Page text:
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Intel DH87RL Haswell H87

Michael Larabel

Published on 22 July 2013
Written by Michael Larabel
Page 1 of 1 - 6 Comments

For those Linux desktop users in the market for a micro-ATX motherboard for use with the latest-generation Haswell processors, the Intel DH87RL motherboard costs a little more than $100 USD and gets along mostly well with modern Linux distributions.

The Intel DH87RL motherboard has already been used in dozens of Haswell Linux benchmark articles on Phoronix in the past nearly two months since the Haswell debut, so this article will be short and to the point. I have been testing the Intel DH87RL motherboard under Linux since May when receiving my first engineering sample of the Core i7 4770K CPU. When receiving the early Haswell sample from Intel I hadn't yet received any other Haswell-compatible motherboard review samples from other motherboard vendors or Intel themselves. At the time it was only the DH87RL that was in stock and available for sale online prior to the Haswell public launch, so I had purchased this Intel micro-ATX motherboard.

The experience with the Intel DH87RL is mostly pleasant and similar to other Haswell-compatible motherboards I since have my hands on. If using Ubuntu 13.04, Fedora 19, or the upcoming Ubuntu 13.10 Linux release (and desktop Linux distributions of similar age), you should be in mostly good shape. For more details see the assessing the current Haswell Linux experience article I wrote at the end of June. Obviously, the newer the Linux kernel and other key components, the better. A bleeding edge Linux stack is especially good if using the open-source Intel Mesa graphics driver and wishing to obtain maximum performance. As a warning though if planning to use the current Ubuntu Long-Term Support release, Ubuntu 12.04.2 LTS doesn't play too nicely. If using Ubuntu 12.04.2 LTS the SATA controller will go undetected and thus be unable to locate any disks, but that's a mater of the H87 chipset being supported by that kernel release and is not specific to only this motherboard.

The DH87RL has already been covered at length within different Phoronix articles where you can see plenty of benchmark results, but otherwise search for DH87RL on OpenBenchmarking.org to see various other Haswell Linux performance results.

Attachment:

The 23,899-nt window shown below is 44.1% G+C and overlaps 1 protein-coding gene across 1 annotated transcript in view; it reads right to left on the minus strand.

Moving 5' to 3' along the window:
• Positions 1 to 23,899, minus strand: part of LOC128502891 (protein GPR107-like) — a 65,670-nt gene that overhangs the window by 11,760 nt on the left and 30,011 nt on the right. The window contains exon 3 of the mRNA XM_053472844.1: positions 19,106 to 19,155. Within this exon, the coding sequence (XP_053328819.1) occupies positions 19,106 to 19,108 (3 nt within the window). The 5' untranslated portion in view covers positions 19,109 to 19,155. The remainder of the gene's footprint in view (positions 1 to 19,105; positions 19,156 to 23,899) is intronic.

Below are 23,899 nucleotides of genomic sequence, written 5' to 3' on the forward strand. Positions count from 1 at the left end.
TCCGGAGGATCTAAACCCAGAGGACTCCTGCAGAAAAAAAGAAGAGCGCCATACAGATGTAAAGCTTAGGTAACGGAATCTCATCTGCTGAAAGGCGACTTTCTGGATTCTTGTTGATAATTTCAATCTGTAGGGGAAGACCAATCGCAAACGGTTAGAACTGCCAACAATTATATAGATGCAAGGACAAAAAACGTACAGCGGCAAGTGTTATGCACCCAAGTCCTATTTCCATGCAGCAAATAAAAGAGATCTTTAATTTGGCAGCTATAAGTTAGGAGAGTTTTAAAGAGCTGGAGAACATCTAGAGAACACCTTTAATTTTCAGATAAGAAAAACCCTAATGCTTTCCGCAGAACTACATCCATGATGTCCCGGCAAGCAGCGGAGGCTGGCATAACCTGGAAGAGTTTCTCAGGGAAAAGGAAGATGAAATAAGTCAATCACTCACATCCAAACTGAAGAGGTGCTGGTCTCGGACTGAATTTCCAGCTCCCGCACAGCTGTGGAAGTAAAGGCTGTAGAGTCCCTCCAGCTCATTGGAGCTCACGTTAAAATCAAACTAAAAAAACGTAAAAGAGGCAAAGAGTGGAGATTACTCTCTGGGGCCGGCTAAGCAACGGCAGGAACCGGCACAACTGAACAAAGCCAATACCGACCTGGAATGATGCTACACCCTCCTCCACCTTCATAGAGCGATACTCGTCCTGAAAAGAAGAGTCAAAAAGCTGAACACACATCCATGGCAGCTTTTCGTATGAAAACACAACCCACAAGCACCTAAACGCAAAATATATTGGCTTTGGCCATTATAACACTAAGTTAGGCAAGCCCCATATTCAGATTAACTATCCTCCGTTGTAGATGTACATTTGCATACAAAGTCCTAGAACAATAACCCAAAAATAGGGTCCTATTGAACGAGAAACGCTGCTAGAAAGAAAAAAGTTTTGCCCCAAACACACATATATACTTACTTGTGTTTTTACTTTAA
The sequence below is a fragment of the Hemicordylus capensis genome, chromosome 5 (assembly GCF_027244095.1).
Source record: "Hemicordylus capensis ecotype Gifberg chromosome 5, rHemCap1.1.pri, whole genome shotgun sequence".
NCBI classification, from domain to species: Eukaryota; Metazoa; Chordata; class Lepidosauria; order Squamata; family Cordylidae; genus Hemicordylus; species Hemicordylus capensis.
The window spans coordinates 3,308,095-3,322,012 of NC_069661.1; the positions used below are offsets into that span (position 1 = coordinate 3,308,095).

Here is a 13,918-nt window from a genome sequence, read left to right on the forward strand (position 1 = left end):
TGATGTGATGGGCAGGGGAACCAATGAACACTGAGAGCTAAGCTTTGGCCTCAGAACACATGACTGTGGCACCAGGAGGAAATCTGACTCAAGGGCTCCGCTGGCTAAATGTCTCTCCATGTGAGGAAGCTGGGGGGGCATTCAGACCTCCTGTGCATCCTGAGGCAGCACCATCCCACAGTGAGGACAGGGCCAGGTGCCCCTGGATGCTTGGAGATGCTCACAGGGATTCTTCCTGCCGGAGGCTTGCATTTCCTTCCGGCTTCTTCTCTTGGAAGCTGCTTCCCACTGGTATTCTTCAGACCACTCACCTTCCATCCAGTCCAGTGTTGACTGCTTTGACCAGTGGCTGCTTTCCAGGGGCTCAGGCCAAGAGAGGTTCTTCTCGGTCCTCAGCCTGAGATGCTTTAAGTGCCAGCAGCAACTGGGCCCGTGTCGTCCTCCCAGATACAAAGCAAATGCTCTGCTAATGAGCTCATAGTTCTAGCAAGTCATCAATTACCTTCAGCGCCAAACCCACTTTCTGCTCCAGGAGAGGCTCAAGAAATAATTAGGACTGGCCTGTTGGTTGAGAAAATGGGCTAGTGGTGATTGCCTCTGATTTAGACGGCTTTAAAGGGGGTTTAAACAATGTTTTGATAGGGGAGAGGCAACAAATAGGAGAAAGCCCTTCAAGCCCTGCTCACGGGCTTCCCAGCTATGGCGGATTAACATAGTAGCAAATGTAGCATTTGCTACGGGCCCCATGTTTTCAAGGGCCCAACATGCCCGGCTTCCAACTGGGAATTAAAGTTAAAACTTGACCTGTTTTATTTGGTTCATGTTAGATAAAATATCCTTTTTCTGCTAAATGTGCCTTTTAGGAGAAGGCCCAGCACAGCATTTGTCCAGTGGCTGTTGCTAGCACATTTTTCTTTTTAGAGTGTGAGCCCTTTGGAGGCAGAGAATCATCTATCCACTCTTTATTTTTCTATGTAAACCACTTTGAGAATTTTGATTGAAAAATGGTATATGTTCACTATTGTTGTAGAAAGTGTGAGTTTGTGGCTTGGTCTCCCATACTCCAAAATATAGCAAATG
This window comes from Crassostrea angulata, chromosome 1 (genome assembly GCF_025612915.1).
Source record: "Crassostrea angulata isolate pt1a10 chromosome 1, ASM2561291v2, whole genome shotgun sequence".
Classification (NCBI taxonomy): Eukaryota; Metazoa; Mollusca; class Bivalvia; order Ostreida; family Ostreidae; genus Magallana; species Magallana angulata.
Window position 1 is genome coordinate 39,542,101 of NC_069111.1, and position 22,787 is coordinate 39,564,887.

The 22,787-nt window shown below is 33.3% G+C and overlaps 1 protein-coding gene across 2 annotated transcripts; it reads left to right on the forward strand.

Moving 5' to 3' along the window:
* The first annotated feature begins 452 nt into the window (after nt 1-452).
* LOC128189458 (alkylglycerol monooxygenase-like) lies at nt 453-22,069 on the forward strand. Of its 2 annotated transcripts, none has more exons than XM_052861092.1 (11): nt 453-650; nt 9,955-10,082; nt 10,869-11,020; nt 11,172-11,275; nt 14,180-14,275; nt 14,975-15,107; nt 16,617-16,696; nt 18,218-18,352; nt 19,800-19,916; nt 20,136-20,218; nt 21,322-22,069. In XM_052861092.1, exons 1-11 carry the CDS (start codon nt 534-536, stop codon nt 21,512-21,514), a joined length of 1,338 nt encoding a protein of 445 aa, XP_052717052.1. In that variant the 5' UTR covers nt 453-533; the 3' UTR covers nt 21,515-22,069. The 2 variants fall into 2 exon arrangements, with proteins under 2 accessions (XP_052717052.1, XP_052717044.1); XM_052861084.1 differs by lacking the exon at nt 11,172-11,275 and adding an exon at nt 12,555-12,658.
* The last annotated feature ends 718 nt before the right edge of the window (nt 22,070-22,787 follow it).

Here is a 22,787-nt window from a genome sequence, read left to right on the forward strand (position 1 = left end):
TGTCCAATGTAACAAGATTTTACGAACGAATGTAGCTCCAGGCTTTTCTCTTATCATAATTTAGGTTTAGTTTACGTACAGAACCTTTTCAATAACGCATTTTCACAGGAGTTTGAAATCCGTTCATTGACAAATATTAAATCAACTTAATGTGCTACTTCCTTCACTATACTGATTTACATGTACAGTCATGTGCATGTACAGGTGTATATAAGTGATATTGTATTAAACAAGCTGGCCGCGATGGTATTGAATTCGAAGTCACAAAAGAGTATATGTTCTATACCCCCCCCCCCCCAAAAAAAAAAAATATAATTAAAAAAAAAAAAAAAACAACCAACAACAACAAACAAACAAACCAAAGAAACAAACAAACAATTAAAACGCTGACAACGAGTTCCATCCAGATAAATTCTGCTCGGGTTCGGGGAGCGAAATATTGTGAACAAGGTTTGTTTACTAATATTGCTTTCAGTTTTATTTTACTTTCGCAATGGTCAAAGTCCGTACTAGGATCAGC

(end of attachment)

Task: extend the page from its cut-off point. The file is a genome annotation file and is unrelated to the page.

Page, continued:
The only two other Linux compatibility issues I have run into with the Intel DH87RL is that LM-Sensors is unable to find any hardware sensors to monitor for this motherboard (besides the CPU thermal sensors) and there's an ACPI issue when attempting to shutdown the system. LM_Sensors on recent Linux kernel releases is unable to find any of the voltage/thermal/fan sensors for the DH87RL motherboard itself. The only other problem, which is a nuisance rather than show-stopping issue is that when going to power off the system on Linux, the system simply reboots rather than turning off. This poweroff/reboot issue is still present as of the latest Linux 3.11 kernel Git code.

Overall, the Intel DH87RL motherboard continues to run nicely with Linux and the Core i7 4770K CPU it's been tested against. The H87 micro-ATX motherboard also costs only $110 USD, which is easy on the wallet compared to some of the other Haswell motherboards. This Intel H87 motherboard has two DDR3-1600/1333 DIMM sockets, VGA and DVI connectors for Intel HD graphics, Gigabit Ethernet, six USB 3.0 ports, eight USB 2.0 ports, six Serial ATA 3.0 ports, one PCI Express x16 slot, and three PCI Express 2.0 x1 slots.

About The Author
Michael Larabel is the principal author of Phoronix.com and founded the web-site in 2004 with a focus on enriching the Linux hardware experience and being the largest web-site devoted to Linux hardware reviews, particularly for products relevant to Linux gamers and enthusiasts but also commonly reviewing servers/workstations and embedded Linux devices. Michael has written more than 10,000 articles covering the state of Linux hardware support, Linux performance, graphics hardware drivers, and other topics. Michael is also the lead developer of the Phoronix Test Suite, Phoromatic, and OpenBenchmarking.org automated testing software. He can be followed via and or contacted via .
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